# Approximation of Solution of Some *m*-Point Boundary Value Problems on Time Scales

- Rahmat Ali Khan
^{1}and - Mohammad Rafique
^{2}Email author

**2010**:841643

https://doi.org/10.1155/2010/841643

© R. A. Khan and M. Rafique. 2010

**Received: **24 August 2009

**Accepted: **2 June 2010

**Published: **24 June 2010

## Abstract

The method of upper and lower solutions and the generalized quasilinearization technique for second-order nonlinear *m*-point dynamic equations on time scales of the type
,
,
,
,
,
, are developed. A monotone sequence of solutions of linear problems converging uniformly and quadratically to a solution of the problem is obtained.

## 1. Introduction

Many dynamical processes contain both continuous and discrete elements simultaneously. Thus, traditional mathematical modeling techniques, such as differential equations or difference equations, provide a limited understanding of these types of models. A simple example of this hybrid continuous-discrete behavior appears in many natural populations: for example, insects that lay their eggs at the end of the season just before the generation dies out, with the eggs laying dormant, hatching at the start of the next season giving rise to a new generation. For more examples of species which follow this type of behavior, we refer the readers to [1].

Hilger [2] introduced the notion of time scales in order to unify the theory of continuous and discrete calculus. The field of dynamical equations on time scales contain, links and extends the classical theory of differential and difference equations, besides many others. There are more time scales than just (corresponding to the continuous case) and (corresponding to the discrete case) and hence many more classes of dynamic equations. An excellent resource with an extensive bibliography on time scales was produced by Bohner and Peterson [3, 4].

Recently, existence theory for positive solutions of boundary value problems (BVPs) on time scales has attracted the attention of many authors; see, for example, [5–12] and the references therein for the existence theory of some two-point BVPs, and [13–16] for three-point BVPs on time scales. For the existence of solutions of -point BVPs on time scales, we refer the readers to [17].

However, the method of upper and lower solutions and the quasilinearization technique for BVPs on time scales are still in the developing stage and few papers are devoted to the results on upper and lower solutions technique and the method of quasilinearization on time scales [18–21]. The pioneering paper on multipoint BVPs on time scales has been the one in [21] where lower and upper solutions were combined with degree theory to obtain very wide-ranging existence results. Further, the authors of [21] studied existence results for more general three-point boundary conditions which involve first delta derivatives and they also developed some compatibility conditions. We are very grateful to the reviewer for directing us towards this important work.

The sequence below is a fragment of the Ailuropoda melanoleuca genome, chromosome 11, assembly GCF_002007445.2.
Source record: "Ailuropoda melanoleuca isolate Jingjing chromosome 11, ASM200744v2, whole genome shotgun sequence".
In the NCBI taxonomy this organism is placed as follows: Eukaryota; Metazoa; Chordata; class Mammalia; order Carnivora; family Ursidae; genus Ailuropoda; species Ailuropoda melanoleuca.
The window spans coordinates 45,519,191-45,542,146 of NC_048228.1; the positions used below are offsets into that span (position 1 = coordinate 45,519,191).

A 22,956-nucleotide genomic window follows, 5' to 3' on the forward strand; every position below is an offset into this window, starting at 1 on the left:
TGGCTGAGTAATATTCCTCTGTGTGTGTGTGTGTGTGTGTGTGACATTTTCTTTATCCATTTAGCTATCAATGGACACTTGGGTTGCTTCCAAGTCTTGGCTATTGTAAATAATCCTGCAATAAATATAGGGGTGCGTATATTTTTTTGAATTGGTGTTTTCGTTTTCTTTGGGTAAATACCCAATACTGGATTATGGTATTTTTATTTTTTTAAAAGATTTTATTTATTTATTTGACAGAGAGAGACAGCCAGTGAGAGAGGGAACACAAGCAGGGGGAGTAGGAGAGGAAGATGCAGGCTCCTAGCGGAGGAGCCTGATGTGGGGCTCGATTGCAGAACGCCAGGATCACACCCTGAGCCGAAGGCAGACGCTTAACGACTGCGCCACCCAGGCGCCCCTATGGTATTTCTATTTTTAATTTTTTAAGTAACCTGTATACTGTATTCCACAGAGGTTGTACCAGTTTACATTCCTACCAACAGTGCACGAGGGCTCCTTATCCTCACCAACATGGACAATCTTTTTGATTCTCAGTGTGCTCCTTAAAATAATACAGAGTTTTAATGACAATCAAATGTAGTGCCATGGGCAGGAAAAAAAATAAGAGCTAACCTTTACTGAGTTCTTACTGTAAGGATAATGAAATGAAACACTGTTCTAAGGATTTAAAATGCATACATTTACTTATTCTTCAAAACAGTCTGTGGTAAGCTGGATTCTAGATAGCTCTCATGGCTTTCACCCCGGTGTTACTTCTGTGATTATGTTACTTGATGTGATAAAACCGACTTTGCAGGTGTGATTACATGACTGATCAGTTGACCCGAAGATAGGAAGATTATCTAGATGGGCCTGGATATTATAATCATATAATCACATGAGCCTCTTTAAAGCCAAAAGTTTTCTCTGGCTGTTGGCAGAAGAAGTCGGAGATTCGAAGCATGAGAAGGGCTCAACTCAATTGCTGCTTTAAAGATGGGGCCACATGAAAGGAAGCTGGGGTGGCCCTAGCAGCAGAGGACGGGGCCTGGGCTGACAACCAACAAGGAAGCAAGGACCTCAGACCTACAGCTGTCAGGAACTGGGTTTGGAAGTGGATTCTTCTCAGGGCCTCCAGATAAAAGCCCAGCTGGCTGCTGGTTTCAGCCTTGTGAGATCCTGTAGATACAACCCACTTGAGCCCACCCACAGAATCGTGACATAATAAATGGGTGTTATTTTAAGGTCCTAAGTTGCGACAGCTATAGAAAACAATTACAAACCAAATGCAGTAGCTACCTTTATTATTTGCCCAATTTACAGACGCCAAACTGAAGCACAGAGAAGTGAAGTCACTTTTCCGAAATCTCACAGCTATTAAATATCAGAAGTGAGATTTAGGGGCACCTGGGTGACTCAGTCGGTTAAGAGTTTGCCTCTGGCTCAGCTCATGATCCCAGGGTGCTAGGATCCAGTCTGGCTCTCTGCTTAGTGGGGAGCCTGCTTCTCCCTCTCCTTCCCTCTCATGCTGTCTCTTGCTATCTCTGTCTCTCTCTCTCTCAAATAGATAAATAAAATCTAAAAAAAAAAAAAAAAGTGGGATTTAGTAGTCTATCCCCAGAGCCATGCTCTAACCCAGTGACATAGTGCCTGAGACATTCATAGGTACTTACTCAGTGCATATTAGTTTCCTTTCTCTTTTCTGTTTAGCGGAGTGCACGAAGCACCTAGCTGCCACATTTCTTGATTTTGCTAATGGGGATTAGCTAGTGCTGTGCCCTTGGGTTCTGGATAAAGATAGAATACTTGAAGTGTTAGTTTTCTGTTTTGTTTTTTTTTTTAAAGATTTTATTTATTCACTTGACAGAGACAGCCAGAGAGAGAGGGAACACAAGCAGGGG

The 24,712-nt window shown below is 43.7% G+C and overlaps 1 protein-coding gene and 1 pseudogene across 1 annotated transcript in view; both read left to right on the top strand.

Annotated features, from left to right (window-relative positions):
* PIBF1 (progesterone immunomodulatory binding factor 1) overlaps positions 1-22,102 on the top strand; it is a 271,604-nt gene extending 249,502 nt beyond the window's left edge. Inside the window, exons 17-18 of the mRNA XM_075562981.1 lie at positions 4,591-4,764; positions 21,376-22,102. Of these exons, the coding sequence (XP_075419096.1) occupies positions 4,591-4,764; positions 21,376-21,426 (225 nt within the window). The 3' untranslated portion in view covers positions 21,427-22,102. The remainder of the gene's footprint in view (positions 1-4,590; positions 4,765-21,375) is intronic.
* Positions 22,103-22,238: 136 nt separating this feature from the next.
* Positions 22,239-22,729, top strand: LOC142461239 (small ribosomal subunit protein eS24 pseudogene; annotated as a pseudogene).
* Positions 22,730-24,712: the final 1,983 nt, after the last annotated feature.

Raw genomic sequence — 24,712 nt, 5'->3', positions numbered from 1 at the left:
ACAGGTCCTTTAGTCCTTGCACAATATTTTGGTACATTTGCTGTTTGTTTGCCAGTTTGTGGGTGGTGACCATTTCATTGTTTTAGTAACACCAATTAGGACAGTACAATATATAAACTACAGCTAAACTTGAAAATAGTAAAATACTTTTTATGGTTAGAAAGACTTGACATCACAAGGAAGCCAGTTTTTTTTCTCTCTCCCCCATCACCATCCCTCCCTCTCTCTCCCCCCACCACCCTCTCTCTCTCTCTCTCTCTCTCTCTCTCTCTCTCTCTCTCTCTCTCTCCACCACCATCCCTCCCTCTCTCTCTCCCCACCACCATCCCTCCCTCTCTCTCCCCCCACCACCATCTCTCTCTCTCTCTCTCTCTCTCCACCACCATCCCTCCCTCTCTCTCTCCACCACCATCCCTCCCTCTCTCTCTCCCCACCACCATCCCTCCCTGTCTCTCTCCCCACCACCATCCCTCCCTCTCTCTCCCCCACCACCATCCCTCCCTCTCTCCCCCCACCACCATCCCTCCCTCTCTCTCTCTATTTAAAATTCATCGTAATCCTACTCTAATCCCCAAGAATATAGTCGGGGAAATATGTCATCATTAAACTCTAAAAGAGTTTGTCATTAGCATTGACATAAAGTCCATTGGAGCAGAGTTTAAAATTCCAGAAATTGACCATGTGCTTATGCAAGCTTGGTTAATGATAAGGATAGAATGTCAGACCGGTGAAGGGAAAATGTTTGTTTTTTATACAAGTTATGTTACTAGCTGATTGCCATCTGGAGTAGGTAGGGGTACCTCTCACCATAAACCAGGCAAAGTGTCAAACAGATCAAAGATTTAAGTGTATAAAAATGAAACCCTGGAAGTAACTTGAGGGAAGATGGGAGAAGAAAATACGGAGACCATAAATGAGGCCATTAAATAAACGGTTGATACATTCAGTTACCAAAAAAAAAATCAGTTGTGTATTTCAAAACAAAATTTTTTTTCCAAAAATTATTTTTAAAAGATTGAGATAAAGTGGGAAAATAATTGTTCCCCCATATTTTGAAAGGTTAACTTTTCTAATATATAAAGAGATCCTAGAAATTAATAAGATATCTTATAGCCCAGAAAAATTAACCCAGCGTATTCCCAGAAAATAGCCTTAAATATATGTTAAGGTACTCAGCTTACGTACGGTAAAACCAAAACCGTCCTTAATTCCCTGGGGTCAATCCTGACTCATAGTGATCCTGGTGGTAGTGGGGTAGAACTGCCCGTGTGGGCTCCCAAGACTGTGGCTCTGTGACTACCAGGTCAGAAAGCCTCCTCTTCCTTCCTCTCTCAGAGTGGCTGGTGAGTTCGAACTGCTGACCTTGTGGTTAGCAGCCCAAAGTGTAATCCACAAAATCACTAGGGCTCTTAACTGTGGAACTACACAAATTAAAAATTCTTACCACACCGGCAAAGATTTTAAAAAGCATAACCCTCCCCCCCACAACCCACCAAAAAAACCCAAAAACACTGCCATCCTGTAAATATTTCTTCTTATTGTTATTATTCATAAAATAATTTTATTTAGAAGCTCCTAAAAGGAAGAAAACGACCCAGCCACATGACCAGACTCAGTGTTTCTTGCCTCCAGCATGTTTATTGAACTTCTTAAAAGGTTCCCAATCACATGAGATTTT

where , and is from a so-called time scale (which is an arbitrary closed subset of ). Existence of at least one solution for (1.1) has already been studied in [17] by the Krasnosel'skii and Zabreiko fixed point theorems. We obtain existence and uniqueness results and develop a method to approximate the solutions.

Assume that has a topology that it inherits from the standard topology on and define the time scale interval . For , define the forward jump operator by and the backward jump operator by . If , is said to be right scattered, and if , is said to be right dense. If , is said to be left scattered, and if , is said to be left dense.

Definition 1.1.

A solution of (1.1) is a function which satisfies (1.1) for each .

The purpose of this paper is to develop the method of upper and lower solutions and the method of quasilinearization [22–26]. Under suitable conditions on , we obtain a monotone sequence of solutions of linear problems. We show that the sequence of approximants converges uniformly and quadratically to a unique solution of the problem.

## 2. Upper and Lower Solutions Method

where is the identity. If and is bounded on , then by Arzela-Ascoli theorem is compact and Schauder's fixed point theorem yields a fixed point of . We discuss the case when is not necessarily bounded on .

Definition 2.1.

Theorem 2.2.

(comparison result) Assume that , are lower and upper solutions of the boundary value problem (1.1). If and is strictly increasing in for each , then on .

Proof.

a contradiction. Hence has no positive local maximum.

Hence, , which leads to , a contradiction.

Corollary 2.3.

Under the hypotheses of Theorem 2.2, the solutions of the BVP (1.1), if they exist, are unique.

The following theorem establishes existence of solutions to the BVP (1.1) in the presence of well-ordered lower and upper solutions.

Theorem 2.4.

The proof essentially is a minor modification of the ideas in [21] and so is omitted.

## 3. Generalized Approximations Technique

Theorem 3.1.

Assume that

are lower and upper solutions of the BVP (1.1) such that on ,

and is increasing in for each .

Then, there exists a monotone sequence of solutions of linear problems converging uniformly and quadratically to a unique solution of the BVP (1.1).

Proof.

By standard arguments as in [19], the sequence converges to a solution of (1.1).

which shows the quadratic convergence.

## Declarations

### Acknowledgement

The authors are thankful to reviewers for their valuable comments and suggestions.

## Authors’ Affiliations

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